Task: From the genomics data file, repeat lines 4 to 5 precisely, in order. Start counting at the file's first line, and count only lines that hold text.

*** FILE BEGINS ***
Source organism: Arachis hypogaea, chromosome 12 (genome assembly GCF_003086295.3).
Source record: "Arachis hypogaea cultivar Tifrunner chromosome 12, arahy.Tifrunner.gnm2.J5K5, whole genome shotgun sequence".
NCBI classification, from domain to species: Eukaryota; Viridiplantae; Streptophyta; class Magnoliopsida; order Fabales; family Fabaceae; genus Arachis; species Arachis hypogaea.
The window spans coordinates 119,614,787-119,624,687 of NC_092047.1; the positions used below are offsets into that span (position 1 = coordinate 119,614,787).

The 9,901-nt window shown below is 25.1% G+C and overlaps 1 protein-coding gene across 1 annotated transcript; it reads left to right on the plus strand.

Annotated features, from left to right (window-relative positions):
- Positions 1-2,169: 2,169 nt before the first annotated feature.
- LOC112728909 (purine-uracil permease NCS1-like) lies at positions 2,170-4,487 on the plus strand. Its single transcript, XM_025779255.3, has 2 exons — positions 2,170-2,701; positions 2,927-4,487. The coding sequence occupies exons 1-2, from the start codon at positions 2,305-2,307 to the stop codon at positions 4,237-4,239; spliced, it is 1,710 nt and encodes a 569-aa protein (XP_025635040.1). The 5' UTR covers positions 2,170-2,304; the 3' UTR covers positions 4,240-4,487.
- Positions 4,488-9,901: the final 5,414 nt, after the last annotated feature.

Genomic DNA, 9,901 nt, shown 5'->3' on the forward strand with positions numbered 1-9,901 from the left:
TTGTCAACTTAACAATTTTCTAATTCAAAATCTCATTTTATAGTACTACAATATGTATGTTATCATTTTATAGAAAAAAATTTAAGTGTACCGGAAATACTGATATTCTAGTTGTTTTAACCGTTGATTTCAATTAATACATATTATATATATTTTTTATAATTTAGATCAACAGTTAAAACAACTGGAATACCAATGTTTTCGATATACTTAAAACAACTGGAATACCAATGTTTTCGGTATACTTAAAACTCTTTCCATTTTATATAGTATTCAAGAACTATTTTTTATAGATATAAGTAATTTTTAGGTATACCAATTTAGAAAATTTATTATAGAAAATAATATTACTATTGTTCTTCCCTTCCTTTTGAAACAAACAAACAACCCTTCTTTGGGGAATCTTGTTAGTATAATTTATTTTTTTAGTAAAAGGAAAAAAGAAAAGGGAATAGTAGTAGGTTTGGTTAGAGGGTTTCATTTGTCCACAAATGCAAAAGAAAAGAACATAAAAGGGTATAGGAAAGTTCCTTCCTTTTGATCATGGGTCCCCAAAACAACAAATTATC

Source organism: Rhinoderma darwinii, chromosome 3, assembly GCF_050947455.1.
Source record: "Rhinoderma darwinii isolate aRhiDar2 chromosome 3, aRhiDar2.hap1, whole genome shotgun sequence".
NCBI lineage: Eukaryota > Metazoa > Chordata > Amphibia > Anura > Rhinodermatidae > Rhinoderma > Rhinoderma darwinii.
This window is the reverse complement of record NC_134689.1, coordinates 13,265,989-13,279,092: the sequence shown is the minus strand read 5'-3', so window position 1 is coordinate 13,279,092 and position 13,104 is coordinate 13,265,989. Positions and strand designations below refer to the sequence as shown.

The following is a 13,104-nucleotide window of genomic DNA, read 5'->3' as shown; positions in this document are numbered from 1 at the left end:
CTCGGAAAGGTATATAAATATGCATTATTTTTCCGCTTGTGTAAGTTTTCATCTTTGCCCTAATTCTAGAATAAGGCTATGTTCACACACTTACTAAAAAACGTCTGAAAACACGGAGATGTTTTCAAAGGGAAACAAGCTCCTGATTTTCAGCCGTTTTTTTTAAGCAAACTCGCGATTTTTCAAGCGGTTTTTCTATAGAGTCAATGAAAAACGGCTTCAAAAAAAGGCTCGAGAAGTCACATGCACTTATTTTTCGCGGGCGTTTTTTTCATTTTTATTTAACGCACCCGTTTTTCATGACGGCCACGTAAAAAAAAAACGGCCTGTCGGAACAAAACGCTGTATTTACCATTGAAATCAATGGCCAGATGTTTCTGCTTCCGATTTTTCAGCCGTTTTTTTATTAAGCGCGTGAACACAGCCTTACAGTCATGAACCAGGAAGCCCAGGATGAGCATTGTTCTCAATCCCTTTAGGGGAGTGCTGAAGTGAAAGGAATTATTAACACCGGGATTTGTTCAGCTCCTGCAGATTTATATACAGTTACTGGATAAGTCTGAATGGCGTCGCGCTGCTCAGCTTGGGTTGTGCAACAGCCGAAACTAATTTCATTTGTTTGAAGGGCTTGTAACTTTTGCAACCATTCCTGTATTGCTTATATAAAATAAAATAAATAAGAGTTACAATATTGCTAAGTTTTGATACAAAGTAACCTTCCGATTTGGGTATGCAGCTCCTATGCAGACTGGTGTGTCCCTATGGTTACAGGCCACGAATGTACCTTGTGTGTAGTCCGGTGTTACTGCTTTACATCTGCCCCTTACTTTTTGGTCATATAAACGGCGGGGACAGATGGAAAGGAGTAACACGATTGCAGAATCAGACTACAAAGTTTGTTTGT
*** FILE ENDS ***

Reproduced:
The window spans coordinates 119,614,787-119,624,687 of NC_092047.1; the positions used below are offsets into that span (position 1 = coordinate 119,614,787).

The 9,901-nt window shown below is 25.1% G+C and overlaps 1 protein-coding gene across 1 annotated transcript; it reads left to right on the plus strand.